Of White Shirts And Brown Shirts


We’re still hearing about the City of Park Ridge Planning & Zoning Commission meeting Monday night at Emerson Middle School (in Niles), which reportedly was attended by as many as 350 residents. 

The main event of the evening was a public hearing on what requirements should be built into the new Special Use Permit being created to permit temporary homeless shelters in Park Ridge, like the PADS shelter currently planned for St. Paul of the Cross School’s gymnasium.

You might think that this issue itself would have enough substance to satisfy all of the interested parties without the need to resort to sideshows and gimmicks.  If so, you would be wrong, as the supporters of the PADS shelter decided to add a fashion statement to the proceedings.

By pre-arrangement, those supporters arrived in white shirts – perhaps because they couldn’t collect enough white 10-gallon hats to effect the “Western” cliché of the “good” cowboys versus the bad ones.  These “white shirts” seemed intent on presenting a show of force to the P&Z members, most of who looked like they never bargained for this kind of “heater” issue or this much public attention when they sought their appointments or re-appointments to P&Z from Mayor Howard “Let’s Make A Deal” Frimark.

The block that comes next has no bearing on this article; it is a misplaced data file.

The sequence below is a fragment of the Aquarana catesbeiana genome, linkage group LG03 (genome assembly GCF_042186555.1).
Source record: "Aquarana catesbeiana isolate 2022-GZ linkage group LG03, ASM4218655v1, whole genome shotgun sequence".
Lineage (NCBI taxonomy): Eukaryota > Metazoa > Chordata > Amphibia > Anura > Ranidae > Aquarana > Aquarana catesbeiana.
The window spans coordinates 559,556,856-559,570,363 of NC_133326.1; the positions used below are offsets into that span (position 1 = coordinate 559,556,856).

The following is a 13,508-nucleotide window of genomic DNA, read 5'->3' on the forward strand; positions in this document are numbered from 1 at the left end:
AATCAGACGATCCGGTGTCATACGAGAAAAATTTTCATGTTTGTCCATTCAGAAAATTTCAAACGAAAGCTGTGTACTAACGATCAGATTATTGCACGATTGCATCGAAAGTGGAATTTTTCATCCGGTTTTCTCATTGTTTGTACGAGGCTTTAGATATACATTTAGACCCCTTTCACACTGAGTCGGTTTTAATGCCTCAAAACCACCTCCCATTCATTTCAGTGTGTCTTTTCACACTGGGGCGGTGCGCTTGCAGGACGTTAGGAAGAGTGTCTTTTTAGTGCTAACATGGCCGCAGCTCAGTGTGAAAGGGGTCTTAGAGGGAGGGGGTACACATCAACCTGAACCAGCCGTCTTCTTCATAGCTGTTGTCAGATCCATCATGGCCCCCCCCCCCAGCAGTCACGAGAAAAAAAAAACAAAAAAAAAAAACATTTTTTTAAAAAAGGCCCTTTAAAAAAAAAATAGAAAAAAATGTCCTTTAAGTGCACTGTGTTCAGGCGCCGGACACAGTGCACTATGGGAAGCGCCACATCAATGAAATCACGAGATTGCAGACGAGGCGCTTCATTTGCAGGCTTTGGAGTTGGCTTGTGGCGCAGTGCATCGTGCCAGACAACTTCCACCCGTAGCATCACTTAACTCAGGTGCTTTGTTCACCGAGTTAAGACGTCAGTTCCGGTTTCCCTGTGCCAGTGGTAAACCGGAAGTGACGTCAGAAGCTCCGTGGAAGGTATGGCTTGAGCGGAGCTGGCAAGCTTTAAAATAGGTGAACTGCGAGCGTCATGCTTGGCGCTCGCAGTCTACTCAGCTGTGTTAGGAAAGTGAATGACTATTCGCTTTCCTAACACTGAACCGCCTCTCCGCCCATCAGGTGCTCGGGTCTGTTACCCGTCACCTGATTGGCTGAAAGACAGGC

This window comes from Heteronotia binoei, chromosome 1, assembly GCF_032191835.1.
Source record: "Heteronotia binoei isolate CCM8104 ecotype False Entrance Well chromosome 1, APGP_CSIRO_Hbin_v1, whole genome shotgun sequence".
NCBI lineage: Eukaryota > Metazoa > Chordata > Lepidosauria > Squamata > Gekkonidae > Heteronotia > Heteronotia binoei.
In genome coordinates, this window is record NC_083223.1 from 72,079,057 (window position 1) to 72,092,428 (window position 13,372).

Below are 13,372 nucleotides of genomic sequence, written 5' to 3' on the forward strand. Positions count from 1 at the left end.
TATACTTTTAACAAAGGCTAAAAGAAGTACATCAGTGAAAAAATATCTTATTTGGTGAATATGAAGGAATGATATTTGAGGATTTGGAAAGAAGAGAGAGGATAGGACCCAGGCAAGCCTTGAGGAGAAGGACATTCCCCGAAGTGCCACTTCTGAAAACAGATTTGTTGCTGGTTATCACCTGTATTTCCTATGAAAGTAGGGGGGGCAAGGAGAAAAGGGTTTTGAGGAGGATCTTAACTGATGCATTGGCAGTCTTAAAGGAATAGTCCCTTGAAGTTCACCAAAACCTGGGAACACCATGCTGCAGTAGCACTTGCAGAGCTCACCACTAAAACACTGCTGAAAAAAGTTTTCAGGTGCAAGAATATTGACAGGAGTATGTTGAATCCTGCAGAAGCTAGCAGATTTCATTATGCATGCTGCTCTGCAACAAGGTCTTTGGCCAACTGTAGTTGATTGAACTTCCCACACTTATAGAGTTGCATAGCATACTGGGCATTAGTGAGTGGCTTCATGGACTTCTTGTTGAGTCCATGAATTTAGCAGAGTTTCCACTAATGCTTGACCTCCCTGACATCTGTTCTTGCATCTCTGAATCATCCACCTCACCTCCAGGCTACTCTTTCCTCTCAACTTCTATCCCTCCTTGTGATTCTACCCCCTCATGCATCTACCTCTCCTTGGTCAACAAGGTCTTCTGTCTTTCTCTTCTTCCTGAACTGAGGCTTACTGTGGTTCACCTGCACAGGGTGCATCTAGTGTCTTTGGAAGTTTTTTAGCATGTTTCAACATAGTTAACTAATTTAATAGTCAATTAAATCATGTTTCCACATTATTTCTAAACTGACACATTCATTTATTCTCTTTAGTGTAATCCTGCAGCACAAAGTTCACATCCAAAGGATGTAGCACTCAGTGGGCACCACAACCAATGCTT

For the record, Frimark – a PADS supporter – was observed in the audience wearing a suit, the coat of which he soon doffed to highlight the white shirt underneath.

We question the wearing of partisan garb of any type – in this case, white shirts – in the context of local government proceedings like the P&Z hearing Monday night.  When used as they were at Emerson, the shirts clearly served to visually divide the audience while at the same time claiming for the pro-PADS contingent the “good guys” persona – and providing a subtle form of intimidation as well.

Ironically, throughout the PADS shelter debate, it has been the pro-PADS forces who have chided the opposition for creating “divisiveness” in the community, and it has also been the pro-PADS forces (including Mayor Frimark) who have repeatedly questioned the “Christianity” of the members of the opposition – under the self-serving but legally erroneous view that this is a “religious” rather than a civic issue.

Although these shirts were white, the concept harkens back to a more troublesome political paradigm from 1930s Germany and the wearing of shirts of a different color – in that case, brown – to identify a particular political faction and intimidate its opposition.  One of the tactics of those “brownshirts” was to attack their opponents (principally, the Jews) as morally inferior.  Sound familiar?

The debate over the Special Use Permit requirements is a serious one with far-reaching implications for the entire community.  It should be conducted and decided on the merits of the competing policies and ideas, not on shirt color or the sturm und drang it encourages. 

But if either side wants this matter settled by raw numbers of supporters or opponents rather than by policy considerations and ideas, then the best way to get accurate numbers is to put the issue to advisory referendum on the April 2009 ballot.

Any takers?